Mar 07

The Lord’s Prayer 4: Forgive, As We Forgive



“Forgive us our trespasses as we forgive those who trespass against us.” What a thing to pray! Of all that Christ insists we do as his disciples, forgiveness can be the most challenging. The friend who has betrayed you. The sibling who won’t speak with you. The neighbor who threatened to sue you. The enemy who tried to kill you. Forgiveness is never easy for us; sometimes, it feels impossible. Yet this is the point in the Lord’s Prayer when we ask God to hold us accountable, to hold us to a standard. Not: forgive us our sins. Not: have mercy on us. Forgive us, as we forgive. Give us according to how we give. Use our faithfulness as a measure of your grace, o Lord. “Forgive us our trespasses as we forgive those who trespass against us.” Continue reading

Feb 15

Ash Wednesday: Real Means, Real Grace



Did you hear what Jesus just said? “Whenever you give alms.” “Whenever you pray.” “Whenever you fast.” Our human ears zero in on the negatives: don’t sound a trumpet before you, don’t be like the hypocrites, don’t make your face look dismal. But before the negatives, before the “how not to do these things,” Jesus gives us three clear commands: Give alms. Pray. Fast. These three spiritual disciplines are not optional for those who follow Jesus. Sure, Christians have been trying to wiggle out of them for as long as we’ve been around, and even today most of us find substitutes or ignore them altogether because we think, we’re sure, that we can bank on God’s grace. You didn’t give alms this week? Tell God how bad you feel about it—God’s grace is sufficient. Don’t like to pray, or still content with praying the way you did five, ten, twenty years ago? God’s got you covered—don’t worry about it. Never fasted? Not sure why you’d want to? Grace is there for you, too. Continue reading

Aug 16

Eucharist: Drawn By Love’s Wounds



We are now in week two of our sermon series, Eucharist. Eucharist is a name for the sacrament of the Lord’s supper, or holy communion. It comes from the Greek word eucharisto, which means, “I give thanks.” And even though we usually call this sacred meal holy communion at Centre, each week we also celebrate Eucharist through the central prayer of the Great Thanksgiving. And each week this month we are discussing different aspects of and various ways God addresses us through this holy mystery. The series itself was sparked by words from Jesus in John 6, which we heard last week and again this morning in the gospel reading: “I am the bread of life. Whoever comes to me will never be hungry, and whoever believes in me will never be thirsty.” Continue reading

Aug 04

Eucharist: Confession and Pardon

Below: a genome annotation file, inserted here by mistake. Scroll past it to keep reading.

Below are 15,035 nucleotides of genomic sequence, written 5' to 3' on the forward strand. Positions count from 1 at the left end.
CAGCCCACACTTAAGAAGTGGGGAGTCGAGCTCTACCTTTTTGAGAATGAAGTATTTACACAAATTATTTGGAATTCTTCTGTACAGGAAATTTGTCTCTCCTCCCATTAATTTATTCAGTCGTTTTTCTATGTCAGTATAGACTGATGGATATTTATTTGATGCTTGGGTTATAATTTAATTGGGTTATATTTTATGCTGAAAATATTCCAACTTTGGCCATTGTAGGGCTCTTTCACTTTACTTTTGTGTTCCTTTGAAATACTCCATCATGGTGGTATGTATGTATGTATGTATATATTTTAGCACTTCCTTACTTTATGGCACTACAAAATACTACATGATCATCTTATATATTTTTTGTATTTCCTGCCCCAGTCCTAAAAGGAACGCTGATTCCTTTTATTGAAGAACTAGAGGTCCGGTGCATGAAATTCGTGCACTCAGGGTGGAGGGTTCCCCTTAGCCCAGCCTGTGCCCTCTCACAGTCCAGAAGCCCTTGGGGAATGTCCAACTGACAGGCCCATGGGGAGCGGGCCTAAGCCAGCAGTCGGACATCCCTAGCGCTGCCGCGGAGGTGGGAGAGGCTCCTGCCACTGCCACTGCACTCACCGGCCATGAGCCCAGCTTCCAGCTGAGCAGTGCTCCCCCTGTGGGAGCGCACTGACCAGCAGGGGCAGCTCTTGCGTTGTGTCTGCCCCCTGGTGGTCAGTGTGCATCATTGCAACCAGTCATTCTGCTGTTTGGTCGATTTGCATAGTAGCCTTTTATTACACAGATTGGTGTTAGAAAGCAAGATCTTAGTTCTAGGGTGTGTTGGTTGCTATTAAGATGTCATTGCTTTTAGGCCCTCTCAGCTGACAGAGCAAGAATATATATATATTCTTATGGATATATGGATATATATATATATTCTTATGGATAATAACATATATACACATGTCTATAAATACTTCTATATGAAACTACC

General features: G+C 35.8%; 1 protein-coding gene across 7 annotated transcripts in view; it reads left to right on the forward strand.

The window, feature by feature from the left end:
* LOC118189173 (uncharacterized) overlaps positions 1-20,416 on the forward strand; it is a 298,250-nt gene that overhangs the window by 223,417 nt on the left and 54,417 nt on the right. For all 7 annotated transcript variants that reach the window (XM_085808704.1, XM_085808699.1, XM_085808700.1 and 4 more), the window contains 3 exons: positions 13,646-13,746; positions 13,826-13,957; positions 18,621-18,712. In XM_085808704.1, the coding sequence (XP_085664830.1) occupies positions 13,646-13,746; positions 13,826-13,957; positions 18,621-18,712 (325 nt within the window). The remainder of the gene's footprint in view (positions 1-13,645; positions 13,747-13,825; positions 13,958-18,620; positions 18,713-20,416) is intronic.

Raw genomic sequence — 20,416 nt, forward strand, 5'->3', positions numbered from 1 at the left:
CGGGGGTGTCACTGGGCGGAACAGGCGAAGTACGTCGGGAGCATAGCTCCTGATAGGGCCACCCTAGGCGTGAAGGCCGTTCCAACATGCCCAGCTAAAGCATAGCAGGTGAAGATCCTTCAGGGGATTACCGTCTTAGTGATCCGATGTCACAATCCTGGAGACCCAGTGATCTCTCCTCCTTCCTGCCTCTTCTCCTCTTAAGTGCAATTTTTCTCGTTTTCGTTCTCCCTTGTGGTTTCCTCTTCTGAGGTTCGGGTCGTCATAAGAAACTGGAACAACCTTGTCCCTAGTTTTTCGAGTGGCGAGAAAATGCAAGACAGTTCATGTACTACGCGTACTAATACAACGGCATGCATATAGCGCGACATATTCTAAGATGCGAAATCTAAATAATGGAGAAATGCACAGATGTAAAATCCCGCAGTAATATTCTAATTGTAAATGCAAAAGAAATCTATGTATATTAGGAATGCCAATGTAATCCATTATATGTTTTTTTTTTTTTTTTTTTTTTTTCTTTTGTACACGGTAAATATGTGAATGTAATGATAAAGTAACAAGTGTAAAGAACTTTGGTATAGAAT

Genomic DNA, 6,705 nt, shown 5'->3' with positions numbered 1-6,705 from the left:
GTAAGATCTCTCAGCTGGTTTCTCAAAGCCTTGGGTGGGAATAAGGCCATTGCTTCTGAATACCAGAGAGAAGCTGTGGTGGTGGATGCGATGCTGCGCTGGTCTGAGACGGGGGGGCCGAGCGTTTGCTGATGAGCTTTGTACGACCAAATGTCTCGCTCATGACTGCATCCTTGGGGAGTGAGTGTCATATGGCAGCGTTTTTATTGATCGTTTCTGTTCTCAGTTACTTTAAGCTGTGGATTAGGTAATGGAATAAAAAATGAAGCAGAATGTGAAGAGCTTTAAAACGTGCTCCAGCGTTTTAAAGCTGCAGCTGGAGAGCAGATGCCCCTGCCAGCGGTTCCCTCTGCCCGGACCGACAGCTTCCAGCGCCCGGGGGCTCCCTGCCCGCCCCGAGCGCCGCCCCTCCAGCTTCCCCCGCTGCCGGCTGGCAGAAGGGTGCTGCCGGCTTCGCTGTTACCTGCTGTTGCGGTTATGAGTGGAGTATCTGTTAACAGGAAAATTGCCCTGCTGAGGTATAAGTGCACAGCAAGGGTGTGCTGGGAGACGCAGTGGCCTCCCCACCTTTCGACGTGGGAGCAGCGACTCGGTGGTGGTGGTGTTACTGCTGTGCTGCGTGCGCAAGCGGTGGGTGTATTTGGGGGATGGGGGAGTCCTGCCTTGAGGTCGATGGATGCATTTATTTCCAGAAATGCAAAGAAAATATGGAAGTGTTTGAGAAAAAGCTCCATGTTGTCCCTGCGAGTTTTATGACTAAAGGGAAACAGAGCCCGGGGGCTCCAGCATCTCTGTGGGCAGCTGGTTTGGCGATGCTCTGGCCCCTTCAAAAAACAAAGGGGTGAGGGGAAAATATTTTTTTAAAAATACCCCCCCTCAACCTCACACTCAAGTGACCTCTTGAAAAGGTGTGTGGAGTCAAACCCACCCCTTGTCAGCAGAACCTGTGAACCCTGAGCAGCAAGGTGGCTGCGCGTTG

This morning we begin a 5-week sermon series on the Eucharist. Each Sunday in the month of August we will consider different aspects of this holy mystery, of this great sacrament. But before we can really even begin, we need to ask a question: what is the Eucharist?

The word itself comes from a Greek word for what Jesus does in John 6:11, which we read last week; before the feeding of the 5000, John tells us that “Jesus took the loaves, and when he had given thanks, he distributed them to those who were seated.” The Greek word for “give thanks” is eucharisto, and from very early on the church called the meal it celebrated together the Eucharist, the meal of thanksgiving. Other names for this meal include the Lord’s Supper, which is what Paul calls it in 1 Corinthians 11, and holy communion, which is what we usually call this meal at Centre. Even for us, though, the central prayer of holy communion is the Great Thanksgiving. That’s when we begin, “The Lord be with you/And also with you; Lift up your hearts/We lift them up to the Lord; Let us give thanks to the Lord our God/It is right to give our thanks and praise.” And then we give thanks to God the Father for Jesus Christ through the Holy Spirit. Continue reading

Jul 06

The Gift of Grace



Imagine with me for a moment, if you will. It’s Christmas Day, and you’re thirteen years old. For the last six months all you have talked about is how much you want a new bicycle for Christmas this year. You have told everyone: your parents, Grandma and Grandpa, Aunt Jane and Uncle Bob, your brothers and sisters. Everyone knows you want a bike for Christmas. They even know what kind: ten-speed racing bike, with hand brakes and all the bells and whistles. It feels like you’ve wanted this thing your whole life. And on Christmas Day, you’re the first one downstairs. You reach the Christmas tree, and waiting in the living room is the biggest gift you’ve ever seen, a bicycle-shaped package wrapped in beautiful paper and sealed with a large bow. A tag reads, “Merry Christmas! Love, Grandma and Grandpa.” You can barely contain your excitement, pacing around as everyone else finally wakes up and you can tear off the wrapping paper of this beautiful new bike. You open it up, run to your grandparents to say thank you, thank you, thank you. And then, the bicycle just sits in the living room. A week goes by. There’s no snow. Your mom says, “Aren’t you going to ride your new bike, honey?” And you’re confused. Ride the bike? Why would you ride the bike? You asked for it, Grandma and Grandpa gave it to you, you received it, you thanked them. What else is there to do? You’ve just received the nicest present you could ever ask for. If you rode it, you might seem ungrateful, like you deserve this thing, like you think you’re someone special, like it’s not really a gift. Why would your mom want you to ride a bike instead of receive it gratefully as the gift it is? Continue reading